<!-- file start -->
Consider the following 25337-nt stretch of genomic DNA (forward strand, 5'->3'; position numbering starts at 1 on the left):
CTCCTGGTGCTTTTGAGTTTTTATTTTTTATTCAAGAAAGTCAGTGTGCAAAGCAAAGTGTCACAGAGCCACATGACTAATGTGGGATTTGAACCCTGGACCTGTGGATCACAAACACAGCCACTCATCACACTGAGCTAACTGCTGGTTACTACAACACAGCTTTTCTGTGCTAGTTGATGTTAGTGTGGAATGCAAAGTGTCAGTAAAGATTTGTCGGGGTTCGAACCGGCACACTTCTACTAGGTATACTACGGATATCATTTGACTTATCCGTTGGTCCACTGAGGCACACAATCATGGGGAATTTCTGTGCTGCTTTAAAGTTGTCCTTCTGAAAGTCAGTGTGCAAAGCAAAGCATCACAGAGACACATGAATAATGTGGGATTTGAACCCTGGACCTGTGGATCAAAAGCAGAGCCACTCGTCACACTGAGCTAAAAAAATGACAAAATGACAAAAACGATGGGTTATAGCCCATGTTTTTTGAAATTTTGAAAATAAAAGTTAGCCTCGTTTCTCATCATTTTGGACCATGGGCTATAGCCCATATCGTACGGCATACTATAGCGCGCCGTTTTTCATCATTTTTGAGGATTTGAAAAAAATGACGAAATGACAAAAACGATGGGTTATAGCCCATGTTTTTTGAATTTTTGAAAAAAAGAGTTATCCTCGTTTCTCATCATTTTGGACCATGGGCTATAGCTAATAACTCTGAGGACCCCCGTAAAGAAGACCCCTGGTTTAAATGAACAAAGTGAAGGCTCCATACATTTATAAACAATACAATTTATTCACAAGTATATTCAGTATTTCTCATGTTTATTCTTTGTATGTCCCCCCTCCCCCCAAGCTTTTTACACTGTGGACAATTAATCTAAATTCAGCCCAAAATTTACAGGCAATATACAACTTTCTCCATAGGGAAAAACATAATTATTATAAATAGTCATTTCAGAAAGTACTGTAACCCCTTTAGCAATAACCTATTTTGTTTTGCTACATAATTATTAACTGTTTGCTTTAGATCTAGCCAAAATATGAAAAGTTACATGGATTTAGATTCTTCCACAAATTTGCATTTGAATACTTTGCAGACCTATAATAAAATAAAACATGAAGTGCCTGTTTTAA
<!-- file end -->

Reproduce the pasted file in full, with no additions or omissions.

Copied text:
Consider the following 25337-nt stretch of genomic DNA (forward strand, 5'->3'; position numbering starts at 1 on the left):
CTCCTGGTGCTTTTGAGTTTTTATTTTTTATTCAAGAAAGTCAGTGTGCAAAGCAAAGTGTCACAGAGCCACATGACTAATGTGGGATTTGAACCCTGGACCTGTGGATCACAAACACAGCCACTCATCACACTGAGCTAACTGCTGGTTACTACAACACAGCTTTTCTGTGCTAGTTGATGTTAGTGTGGAATGCAAAGTGTCAGTAAAGATTTGTCGGGGTTCGAACCGGCACACTTCTACTAGGTATACTACGGATATCATTTGACTTATCCGTTGGTCCACTGAGGCACACAATCATGGGGAATTTCTGTGCTGCTTTAAAGTTGTCCTTCTGAAAGTCAGTGTGCAAAGCAAAGCATCACAGAGACACATGAATAATGTGGGATTTGAACCCTGGACCTGTGGATCAAAAGCAGAGCCACTCGTCACACTGAGCTAAAAAAATGACAAAATGACAAAAACGATGGGTTATAGCCCATGTTTTTTGAAATTTTGAAAATAAAAGTTAGCCTCGTTTCTCATCATTTTGGACCATGGGCTATAGCCCATATCGTACGGCATACTATAGCGCGCCGTTTTTCATCATTTTTGAGGATTTGAAAAAAATGACGAAATGACAAAAACGATGGGTTATAGCCCATGTTTTTTGAATTTTTGAAAAAAAGAGTTATCCTCGTTTCTCATCATTTTGGACCATGGGCTATAGCTAATAACTCTGAGGACCCCCGTAAAGAAGACCCCTGGTTTAAATGAACAAAGTGAAGGCTCCATACATTTATAAACAATACAATTTATTCACAAGTATATTCAGTATTTCTCATGTTTATTCTTTGTATGTCCCCCCTCCCCCCAAGCTTTTTACACTGTGGACAATTAATCTAAATTCAGCCCAAAATTTACAGGCAATATACAACTTTCTCCATAGGGAAAAACATAATTATTATAAATAGTCATTTCAGAAAGTACTGTAACCCCTTTAGCAATAACCTATTTTGTTTTGCTACATAATTATTAACTGTTTGCTTTAGATCTAGCCAAAATATGAAAAGTTACATGGATTTAGATTCTTCCACAAATTTGCATTTGAATACTTTGCAGACCTATAATAAAATAAAACATGAAGTGCCTGTTTTAA